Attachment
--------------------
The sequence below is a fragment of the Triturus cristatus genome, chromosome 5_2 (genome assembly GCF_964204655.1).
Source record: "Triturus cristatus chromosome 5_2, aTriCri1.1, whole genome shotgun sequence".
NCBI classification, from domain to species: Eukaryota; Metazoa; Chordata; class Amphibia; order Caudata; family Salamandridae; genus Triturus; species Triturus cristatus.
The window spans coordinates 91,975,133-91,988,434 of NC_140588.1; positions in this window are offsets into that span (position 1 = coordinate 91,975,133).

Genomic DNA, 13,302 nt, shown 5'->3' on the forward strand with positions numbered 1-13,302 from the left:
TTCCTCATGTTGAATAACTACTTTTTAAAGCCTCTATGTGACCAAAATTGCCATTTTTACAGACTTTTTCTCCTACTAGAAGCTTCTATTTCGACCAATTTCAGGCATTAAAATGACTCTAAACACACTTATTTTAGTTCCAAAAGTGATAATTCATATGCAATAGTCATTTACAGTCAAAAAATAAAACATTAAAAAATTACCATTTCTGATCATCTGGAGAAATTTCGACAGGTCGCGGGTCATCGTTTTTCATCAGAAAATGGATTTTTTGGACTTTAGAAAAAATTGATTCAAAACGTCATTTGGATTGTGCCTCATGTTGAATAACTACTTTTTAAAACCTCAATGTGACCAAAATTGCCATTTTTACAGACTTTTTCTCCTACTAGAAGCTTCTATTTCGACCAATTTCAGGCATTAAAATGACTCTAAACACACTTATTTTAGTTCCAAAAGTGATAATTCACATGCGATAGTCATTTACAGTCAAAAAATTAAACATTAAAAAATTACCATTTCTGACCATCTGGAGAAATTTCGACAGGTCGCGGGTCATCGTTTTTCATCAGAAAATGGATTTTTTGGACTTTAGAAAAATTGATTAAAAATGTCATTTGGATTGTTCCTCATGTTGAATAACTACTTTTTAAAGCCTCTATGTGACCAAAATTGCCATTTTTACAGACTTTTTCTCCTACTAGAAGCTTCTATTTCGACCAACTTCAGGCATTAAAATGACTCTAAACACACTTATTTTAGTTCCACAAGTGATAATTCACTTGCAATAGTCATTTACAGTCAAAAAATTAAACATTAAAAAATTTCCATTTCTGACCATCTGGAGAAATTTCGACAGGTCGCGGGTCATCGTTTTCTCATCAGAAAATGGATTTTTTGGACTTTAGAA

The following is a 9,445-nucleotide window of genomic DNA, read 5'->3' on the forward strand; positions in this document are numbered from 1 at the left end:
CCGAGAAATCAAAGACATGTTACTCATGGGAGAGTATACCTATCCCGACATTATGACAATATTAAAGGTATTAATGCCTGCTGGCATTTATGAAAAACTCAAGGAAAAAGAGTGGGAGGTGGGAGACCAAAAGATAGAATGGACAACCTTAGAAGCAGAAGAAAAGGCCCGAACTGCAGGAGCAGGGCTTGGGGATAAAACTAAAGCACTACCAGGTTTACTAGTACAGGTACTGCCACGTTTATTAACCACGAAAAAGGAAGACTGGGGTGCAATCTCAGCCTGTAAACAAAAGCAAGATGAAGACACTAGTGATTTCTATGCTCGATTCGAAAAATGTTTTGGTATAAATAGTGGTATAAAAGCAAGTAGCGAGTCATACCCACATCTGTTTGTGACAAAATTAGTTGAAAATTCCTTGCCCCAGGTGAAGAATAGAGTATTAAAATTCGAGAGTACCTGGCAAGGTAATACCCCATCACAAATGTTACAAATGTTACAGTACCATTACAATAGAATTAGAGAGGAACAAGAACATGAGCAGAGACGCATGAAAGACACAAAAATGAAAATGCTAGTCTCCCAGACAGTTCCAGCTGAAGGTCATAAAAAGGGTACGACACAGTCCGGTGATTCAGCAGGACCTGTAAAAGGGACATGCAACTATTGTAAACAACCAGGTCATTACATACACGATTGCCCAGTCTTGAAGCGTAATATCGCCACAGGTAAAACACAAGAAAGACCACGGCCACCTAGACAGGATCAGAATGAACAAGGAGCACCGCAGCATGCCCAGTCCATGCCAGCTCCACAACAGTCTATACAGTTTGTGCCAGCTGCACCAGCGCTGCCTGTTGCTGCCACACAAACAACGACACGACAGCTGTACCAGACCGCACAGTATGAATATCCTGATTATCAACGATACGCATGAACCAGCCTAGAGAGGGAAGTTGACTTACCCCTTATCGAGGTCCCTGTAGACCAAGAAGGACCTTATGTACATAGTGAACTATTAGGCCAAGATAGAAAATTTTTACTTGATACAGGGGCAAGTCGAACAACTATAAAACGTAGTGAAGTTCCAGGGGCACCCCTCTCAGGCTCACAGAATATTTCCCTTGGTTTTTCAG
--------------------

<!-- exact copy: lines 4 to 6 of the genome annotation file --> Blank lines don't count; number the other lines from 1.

The window spans coordinates 91,975,133-91,988,434 of NC_140588.1; positions in this window are offsets into that span (position 1 = coordinate 91,975,133).

Genomic DNA, 13,302 nt, shown 5'->3' on the forward strand with positions numbered 1-13,302 from the left:
TTCCTCATGTTGAATAACTACTTTTTAAAGCCTCTATGTGACCAAAATTGCCATTTTTACAGACTTTTTCTCCTACTAGAAGCTTCTATTTCGACCAATTTCAGGCATTAAAATGACTCTAAACACACTTATTTTAGTTCCAAAAGTGATAATTCATATGCAATAGTCATTTACAGTCAAAAAATAAAACATTAAAAAATTACCATTTCTGATCATCTGGAGAAATTTCGACAGGTCGCGGGTCATCGTTTTTCATCAGAAAATGGATTTTTTGGACTTTAGAAAAAATTGATTCAAAACGTCATTTGGATTGTGCCTCATGTTGAATAACTACTTTTTAAAACCTCAATGTGACCAAAATTGCCATTTTTACAGACTTTTTCTCCTACTAGAAGCTTCTATTTCGACCAATTTCAGGCATTAAAATGACTCTAAACACACTTATTTTAGTTCCAAAAGTGATAATTCACATGCGATAGTCATTTACAGTCAAAAAATTAAACATTAAAAAATTACCATTTCTGACCATCTGGAGAAATTTCGACAGGTCGCGGGTCATCGTTTTTCATCAGAAAATGGATTTTTTGGACTTTAGAAAAATTGATTAAAAATGTCATTTGGATTGTTCCTCATGTTGAATAACTACTTTTTAAAGCCTCTATGTGACCAAAATTGCCATTTTTACAGACTTTTTCTCCTACTAGAAGCTTCTATTTCGACCAACTTCAGGCATTAAAATGACTCTAAACACACTTATTTTAGTTCCACAAGTGATAATTCACTTGCAATAGTCATTTACAGTCAAAAAATTAAACATTAAAAAATTTCCATTTCTGACCATCTGGAGAAATTTCGACAGGTCGCGGGTCATCGTTTTCTCATCAGAAAATGGATTTTTTGGACTTTAGAA